By Gareth Jenkins
Downloading PDF. Please wait... Issue 462

Greece: The sun has set on Golden Dawn

This article is over 3 years, 7 months old
Issue 462

The long, drawn out trial of Golden Dawn has ended in a spectacular victory for the antifascist movement in Greece. The court found Golden Dawn members guilty of the murder of rapper Pavlos Fyssos, the attempted murder of four Egyptian fishermen and a violent attack on trade union members of the Communist Party. More significantly, the court put paid to the pretence that Golden Dawn was a parliamentary party by finding it guilty of being a criminal enterprise, one whose prime purpose was to carry out criminal acts planned by its leadership.
The court rejected attempts by the state prosecutor (acting more as a defender of Golden Dawn) to have the sentences suspended pending an appeal, a process that could take years. Golden Dawn’s would-be führer, Nikolaos Michaloliakos, and five other members of the ruling body, are now in jail, each serving a thirteen and a half year sentence. So is the assassin of Pavlos Fyssas, Giorgos Roupakias, serving a life sentence plus 14 years. Everyone is now rushing to claim ownership of a victory that they had done nothing to win.
The attitude of the governing centre-right party, New Democracy (ND), is particularly nauseating. On the day of the verdict, prime minister Kyriakos Mitsotakis, claimed that his party had always been anti-Nazi. Yet before the murder of Fyssas in 2013, the ND government under his predecessor had been engaging in back channel communications with Golden Dawn MPs. As the Financial Times reminded its readers in its coverage on the day of the verdict, ND had “considered co-operation with Golden Dawn as it struggled to counter a surge in support for Syriza”.
It had been forced to initiate court proceedings against the very organisation it had been flirting with because of outrage over the assassination condemned by all parties — even Golden Dawn. It was the central role played by the anti-fascist movement over many years that ensured the disintegration of Golden Dawn. Keerfa was crucial to that. It understood that Golden Dawn could not be defeated through reliance on parliamentary methods as, despite Golden Dawn gaining 21 MPs to become the third largest party in the May 2012 elections, the real aim of the party was to ride to power on the back of an extra-parliamentary street-fighting force capable of destroying every democratic element that stood in its way, particularly the working class movement.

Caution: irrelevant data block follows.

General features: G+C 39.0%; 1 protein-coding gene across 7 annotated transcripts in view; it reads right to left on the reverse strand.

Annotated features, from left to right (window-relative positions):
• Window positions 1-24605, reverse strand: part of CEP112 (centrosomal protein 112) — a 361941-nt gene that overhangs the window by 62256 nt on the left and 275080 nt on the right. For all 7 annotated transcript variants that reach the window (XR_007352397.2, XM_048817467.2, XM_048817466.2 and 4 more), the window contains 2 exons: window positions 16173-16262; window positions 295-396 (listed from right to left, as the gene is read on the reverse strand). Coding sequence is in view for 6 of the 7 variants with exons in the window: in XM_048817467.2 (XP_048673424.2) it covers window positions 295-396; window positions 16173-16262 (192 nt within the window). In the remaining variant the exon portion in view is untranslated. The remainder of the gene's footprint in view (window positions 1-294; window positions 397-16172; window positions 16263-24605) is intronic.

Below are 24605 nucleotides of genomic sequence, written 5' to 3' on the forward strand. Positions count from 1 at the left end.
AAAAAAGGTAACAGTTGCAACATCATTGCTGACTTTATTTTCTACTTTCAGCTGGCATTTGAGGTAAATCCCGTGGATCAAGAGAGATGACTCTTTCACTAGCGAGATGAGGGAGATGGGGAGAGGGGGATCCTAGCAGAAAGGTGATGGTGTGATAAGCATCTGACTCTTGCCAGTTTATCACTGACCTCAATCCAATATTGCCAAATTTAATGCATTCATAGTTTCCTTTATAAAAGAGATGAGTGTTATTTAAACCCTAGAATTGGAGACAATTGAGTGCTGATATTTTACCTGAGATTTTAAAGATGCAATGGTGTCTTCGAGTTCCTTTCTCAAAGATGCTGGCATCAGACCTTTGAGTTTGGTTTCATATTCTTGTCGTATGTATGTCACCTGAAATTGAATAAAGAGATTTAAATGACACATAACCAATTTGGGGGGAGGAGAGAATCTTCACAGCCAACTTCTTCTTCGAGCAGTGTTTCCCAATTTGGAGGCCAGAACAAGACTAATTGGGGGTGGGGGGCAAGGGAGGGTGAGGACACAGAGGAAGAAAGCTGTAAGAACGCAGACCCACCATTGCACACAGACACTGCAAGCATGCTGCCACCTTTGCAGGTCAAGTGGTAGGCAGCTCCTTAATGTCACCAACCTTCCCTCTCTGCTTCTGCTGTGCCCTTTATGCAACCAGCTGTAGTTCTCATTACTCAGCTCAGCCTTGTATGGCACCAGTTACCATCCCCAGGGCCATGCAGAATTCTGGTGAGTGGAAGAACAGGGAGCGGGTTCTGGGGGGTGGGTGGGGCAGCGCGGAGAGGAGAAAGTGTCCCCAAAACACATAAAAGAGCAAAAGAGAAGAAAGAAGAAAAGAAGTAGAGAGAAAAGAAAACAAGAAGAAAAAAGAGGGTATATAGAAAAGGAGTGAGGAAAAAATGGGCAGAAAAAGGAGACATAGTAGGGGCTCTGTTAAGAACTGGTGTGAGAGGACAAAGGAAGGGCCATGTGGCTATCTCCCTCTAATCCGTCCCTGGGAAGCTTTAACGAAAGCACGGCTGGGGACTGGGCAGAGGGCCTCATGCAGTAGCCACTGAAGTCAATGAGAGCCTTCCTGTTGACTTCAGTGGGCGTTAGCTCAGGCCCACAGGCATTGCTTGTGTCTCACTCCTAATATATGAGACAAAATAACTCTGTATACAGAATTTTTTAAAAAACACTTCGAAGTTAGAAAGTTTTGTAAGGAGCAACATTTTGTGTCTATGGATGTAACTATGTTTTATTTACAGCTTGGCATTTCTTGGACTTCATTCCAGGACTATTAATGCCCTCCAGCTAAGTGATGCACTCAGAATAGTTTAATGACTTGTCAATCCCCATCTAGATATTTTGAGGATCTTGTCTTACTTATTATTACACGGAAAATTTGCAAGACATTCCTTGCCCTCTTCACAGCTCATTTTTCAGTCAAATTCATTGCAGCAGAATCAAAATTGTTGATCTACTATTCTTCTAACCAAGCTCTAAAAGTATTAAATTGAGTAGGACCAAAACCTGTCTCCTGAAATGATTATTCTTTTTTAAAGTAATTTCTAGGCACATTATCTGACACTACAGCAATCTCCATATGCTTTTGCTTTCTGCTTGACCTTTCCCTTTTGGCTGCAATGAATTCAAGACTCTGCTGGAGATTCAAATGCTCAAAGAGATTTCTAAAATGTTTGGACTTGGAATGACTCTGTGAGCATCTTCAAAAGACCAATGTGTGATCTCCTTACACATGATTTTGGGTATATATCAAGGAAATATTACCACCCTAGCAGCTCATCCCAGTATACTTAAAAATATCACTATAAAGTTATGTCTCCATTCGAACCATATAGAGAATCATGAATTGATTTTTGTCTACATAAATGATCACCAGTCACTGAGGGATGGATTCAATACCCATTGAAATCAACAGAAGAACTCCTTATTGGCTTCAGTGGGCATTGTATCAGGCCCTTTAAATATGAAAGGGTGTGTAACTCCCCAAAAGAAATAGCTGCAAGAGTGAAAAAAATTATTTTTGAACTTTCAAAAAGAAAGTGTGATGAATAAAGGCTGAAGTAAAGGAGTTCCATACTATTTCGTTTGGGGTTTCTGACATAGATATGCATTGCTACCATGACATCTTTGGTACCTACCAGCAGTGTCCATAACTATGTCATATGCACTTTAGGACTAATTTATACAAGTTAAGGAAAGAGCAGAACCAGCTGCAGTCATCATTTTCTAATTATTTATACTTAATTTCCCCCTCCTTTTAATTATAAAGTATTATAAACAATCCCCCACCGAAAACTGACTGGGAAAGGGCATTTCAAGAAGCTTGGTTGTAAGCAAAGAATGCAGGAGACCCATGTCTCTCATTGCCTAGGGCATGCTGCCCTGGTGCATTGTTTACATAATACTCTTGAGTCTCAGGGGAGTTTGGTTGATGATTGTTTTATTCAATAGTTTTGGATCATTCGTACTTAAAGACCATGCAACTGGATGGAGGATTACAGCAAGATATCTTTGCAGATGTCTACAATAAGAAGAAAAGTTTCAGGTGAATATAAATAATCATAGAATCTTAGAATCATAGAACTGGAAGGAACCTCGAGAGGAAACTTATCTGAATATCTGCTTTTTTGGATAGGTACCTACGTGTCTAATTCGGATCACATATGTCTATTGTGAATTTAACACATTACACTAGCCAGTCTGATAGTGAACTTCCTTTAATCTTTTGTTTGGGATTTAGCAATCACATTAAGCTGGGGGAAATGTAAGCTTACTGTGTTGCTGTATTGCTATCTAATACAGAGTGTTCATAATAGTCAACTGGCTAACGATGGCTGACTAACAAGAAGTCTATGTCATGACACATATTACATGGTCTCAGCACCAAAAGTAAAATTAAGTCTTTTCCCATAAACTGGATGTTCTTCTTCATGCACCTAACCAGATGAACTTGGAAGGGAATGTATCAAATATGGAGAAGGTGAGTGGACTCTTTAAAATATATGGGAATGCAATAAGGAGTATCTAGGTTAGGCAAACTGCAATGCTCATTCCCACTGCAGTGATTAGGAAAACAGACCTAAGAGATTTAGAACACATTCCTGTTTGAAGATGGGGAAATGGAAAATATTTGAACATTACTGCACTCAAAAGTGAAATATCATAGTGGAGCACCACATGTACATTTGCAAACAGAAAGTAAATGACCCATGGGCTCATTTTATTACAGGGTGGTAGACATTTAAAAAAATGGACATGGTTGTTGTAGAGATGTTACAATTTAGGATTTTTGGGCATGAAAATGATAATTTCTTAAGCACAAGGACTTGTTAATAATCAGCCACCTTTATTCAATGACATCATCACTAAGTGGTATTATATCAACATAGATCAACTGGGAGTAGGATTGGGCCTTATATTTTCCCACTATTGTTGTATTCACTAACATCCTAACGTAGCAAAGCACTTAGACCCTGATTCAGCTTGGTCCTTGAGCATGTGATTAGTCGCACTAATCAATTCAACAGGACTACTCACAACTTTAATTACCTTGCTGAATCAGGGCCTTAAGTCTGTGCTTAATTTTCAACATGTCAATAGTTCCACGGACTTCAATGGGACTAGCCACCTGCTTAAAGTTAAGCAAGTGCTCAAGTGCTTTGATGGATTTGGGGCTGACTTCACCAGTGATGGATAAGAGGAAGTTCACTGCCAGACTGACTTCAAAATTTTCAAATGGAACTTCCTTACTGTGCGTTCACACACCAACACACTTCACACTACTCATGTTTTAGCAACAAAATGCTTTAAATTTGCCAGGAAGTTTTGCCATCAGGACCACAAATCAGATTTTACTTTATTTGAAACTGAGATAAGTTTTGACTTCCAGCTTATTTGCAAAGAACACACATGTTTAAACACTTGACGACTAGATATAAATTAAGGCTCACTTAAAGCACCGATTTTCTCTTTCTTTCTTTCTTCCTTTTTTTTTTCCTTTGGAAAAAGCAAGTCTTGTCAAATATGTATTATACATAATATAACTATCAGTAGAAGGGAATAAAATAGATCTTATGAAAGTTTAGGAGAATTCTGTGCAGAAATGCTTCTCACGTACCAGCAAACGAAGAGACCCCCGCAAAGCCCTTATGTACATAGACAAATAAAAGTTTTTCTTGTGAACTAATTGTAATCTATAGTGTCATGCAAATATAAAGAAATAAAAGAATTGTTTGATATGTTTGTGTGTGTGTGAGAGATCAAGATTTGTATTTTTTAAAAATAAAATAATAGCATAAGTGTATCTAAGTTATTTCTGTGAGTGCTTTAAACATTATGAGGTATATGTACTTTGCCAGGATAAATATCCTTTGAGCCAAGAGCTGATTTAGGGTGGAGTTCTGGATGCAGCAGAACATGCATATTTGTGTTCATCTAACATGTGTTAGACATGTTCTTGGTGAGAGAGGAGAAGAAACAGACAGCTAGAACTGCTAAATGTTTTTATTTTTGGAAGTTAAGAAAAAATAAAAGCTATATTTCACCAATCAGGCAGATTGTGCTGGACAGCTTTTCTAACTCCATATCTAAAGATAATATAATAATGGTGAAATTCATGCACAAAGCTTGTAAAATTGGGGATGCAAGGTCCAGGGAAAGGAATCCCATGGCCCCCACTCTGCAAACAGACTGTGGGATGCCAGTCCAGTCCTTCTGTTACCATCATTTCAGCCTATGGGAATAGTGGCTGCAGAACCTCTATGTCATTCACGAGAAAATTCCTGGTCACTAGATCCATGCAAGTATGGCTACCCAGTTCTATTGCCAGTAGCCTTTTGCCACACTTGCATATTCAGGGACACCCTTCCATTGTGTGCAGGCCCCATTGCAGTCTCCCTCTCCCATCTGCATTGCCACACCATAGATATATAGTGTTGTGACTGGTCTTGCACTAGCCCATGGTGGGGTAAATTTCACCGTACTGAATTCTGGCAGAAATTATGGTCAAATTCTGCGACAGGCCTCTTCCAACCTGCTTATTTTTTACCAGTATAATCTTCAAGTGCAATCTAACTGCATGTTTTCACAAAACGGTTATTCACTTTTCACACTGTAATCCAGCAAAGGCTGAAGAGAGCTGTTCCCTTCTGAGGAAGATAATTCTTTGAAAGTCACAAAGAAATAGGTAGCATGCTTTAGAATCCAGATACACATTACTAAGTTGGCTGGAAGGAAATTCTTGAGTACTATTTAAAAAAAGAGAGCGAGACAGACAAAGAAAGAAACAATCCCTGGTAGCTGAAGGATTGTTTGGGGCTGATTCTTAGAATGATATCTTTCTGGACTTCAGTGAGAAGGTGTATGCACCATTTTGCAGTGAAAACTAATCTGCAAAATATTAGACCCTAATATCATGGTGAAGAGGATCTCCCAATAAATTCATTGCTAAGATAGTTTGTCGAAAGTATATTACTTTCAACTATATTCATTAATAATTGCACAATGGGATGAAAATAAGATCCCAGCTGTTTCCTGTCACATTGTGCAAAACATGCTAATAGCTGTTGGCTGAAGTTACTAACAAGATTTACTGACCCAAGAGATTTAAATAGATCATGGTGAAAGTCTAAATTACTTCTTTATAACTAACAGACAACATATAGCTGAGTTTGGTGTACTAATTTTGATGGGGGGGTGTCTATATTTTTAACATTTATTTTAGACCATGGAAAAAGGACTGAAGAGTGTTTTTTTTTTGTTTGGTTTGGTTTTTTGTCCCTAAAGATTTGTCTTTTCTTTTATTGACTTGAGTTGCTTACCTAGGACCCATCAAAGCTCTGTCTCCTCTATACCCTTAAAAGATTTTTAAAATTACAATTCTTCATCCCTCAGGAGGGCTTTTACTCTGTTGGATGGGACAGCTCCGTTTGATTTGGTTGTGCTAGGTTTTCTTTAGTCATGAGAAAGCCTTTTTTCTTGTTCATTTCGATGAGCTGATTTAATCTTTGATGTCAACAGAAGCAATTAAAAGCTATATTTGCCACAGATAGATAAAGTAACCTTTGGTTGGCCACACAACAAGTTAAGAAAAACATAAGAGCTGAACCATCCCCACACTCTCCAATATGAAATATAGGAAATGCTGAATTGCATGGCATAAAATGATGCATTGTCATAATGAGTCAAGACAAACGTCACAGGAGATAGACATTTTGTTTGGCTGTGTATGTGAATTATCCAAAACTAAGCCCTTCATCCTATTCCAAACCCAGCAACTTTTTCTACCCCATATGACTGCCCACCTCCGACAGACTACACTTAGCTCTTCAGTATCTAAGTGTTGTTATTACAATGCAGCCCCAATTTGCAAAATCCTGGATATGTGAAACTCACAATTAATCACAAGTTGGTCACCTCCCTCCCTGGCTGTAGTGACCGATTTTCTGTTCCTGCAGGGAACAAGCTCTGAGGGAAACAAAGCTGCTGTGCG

In addition to terrorising refugees and migrants (such as the Egyptian fishermen), its squads would seek to control neighbourhoods by “removing” “illegal” non-Greek traders from local markets and offering welfare to victims of the economic crisis (provided, of course, they were Greek). The murder of Fyssas was an extreme example of its assault on what it saw as a deviant, unpatriotic culture. And the attacks on trade unionists (particularly Communist Party militants) was intended to show the bosses that Golden Dawn could stop any working-class challenge to their power. But this combination of electoral strategy and streetfighting thuggery was unstable. Those drawn by the Golden Dawn message to give them electoral support were far from being convinced Nazis.
It was important, therefore, for Keerfa to mobilise on the broadest possible basis in order to break the momentum of Golden Dawn. That meant not only hundreds of mobilisations and discussions designed to unite all those under attack — migrant communities, women, youth, LGBT+ people and trade unionists. It also meant responding to every attack, by seeking to isolate and drive Golden Dawn from public spaces in every neighbourhood and to prevent the thug squads from operating. Crucially also, workers took strike action. There were general strikes in the public sector and action in, for example, hospitals, schools and state broadcasting.
This is what broke the momentum of the neo-Nazis. Splits grew between the hardcore and more “respectable” elements. The last national election saw Golden Dawn lose all its MPs. Deprived of its parliamentary base and of its neighbourhood “offices” (where the paramilitary squads were based), it was already socially and politically isolated before the court conviction delivered the coup de grace.

Sign up for our daily email update ‘Breakfast in Red’

Latest News

Make a donation to Socialist Worker

Help fund the resistance